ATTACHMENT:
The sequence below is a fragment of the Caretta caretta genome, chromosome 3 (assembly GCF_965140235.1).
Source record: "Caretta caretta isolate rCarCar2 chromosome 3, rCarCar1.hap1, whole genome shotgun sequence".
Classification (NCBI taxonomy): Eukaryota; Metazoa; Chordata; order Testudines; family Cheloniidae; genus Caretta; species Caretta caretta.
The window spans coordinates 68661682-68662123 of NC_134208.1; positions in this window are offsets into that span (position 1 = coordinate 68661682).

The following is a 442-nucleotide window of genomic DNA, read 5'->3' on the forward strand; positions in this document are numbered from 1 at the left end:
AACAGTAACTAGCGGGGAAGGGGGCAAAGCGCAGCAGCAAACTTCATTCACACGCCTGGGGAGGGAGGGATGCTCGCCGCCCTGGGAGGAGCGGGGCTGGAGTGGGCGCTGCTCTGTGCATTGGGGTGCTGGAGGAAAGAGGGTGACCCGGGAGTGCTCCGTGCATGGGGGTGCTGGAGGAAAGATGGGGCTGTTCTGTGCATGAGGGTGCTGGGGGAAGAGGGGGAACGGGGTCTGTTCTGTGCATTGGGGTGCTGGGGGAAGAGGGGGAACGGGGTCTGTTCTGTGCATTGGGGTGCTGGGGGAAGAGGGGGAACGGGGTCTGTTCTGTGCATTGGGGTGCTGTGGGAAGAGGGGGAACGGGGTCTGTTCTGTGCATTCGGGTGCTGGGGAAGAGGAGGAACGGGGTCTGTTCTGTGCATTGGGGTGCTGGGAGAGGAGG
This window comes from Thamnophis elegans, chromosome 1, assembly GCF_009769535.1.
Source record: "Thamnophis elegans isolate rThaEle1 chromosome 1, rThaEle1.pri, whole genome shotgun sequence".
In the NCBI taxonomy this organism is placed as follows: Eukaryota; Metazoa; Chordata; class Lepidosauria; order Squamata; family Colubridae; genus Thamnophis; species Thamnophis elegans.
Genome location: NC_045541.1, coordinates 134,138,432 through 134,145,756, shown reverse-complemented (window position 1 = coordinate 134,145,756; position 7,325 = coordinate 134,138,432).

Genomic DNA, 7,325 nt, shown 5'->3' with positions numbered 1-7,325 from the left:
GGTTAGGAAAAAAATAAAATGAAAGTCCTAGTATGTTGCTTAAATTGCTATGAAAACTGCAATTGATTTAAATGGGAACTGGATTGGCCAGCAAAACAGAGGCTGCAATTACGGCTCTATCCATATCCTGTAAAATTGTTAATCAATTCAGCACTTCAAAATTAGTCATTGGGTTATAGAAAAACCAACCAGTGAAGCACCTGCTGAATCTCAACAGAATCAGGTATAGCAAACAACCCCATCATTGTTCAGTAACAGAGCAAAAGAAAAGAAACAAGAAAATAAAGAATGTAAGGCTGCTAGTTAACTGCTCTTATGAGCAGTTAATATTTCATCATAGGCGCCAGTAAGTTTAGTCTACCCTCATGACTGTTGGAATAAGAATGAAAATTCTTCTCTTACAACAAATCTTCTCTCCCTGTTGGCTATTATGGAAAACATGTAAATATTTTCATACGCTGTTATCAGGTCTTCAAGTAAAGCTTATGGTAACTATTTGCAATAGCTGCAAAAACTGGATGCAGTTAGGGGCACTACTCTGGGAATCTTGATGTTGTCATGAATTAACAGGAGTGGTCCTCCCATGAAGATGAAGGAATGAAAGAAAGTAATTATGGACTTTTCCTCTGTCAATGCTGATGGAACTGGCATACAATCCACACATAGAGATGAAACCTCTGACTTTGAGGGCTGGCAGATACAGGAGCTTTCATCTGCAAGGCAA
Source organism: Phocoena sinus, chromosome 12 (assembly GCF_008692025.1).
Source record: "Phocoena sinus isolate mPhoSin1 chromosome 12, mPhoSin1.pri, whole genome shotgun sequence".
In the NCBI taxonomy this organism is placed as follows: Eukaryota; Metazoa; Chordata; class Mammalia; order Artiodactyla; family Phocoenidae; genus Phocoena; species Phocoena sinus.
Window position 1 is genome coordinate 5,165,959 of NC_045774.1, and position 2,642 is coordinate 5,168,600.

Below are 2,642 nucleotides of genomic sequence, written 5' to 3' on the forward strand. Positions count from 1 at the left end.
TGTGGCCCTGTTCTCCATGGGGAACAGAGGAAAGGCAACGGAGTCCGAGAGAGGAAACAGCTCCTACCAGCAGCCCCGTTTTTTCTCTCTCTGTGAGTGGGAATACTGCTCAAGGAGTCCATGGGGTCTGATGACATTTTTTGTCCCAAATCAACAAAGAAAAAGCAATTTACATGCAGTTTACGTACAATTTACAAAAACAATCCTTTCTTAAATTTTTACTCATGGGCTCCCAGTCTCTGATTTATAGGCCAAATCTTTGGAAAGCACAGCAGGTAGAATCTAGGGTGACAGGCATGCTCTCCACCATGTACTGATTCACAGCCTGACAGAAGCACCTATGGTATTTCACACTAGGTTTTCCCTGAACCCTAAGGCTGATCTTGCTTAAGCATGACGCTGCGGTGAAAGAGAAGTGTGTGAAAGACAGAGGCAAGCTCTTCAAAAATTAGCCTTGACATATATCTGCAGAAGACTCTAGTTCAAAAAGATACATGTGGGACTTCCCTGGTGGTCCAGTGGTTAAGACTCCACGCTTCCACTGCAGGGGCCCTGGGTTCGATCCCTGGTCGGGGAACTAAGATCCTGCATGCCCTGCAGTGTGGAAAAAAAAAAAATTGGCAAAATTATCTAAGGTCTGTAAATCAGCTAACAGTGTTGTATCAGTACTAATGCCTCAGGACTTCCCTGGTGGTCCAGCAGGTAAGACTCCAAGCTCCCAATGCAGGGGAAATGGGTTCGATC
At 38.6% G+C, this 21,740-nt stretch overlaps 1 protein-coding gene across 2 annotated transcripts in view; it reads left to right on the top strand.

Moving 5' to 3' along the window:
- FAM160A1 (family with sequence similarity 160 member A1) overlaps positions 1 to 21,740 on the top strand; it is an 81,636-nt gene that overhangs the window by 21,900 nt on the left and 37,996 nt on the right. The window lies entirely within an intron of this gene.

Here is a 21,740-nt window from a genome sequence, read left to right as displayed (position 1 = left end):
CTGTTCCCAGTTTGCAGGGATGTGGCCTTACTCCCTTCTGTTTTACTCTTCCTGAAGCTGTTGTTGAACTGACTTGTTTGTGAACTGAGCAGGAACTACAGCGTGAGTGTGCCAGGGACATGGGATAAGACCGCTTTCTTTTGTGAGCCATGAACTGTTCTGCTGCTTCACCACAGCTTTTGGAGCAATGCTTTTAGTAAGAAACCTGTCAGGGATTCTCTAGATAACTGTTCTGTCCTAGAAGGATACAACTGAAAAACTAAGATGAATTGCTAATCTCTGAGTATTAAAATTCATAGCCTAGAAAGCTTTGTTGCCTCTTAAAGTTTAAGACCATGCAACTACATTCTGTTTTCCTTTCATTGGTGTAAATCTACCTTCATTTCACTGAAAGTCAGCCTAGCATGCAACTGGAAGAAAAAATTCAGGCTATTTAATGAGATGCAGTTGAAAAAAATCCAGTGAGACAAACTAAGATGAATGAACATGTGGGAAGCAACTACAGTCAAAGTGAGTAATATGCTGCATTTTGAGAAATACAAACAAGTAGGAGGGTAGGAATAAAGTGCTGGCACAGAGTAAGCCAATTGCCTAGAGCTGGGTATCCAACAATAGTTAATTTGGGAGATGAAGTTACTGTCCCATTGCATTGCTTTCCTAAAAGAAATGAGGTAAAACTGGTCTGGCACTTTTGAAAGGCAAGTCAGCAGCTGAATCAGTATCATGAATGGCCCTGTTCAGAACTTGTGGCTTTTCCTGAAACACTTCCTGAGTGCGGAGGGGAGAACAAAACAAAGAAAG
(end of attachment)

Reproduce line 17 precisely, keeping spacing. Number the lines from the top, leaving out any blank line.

Below are 2,642 nucleotides of genomic sequence, written 5' to 3' on the forward strand. Positions count from 1 at the left end.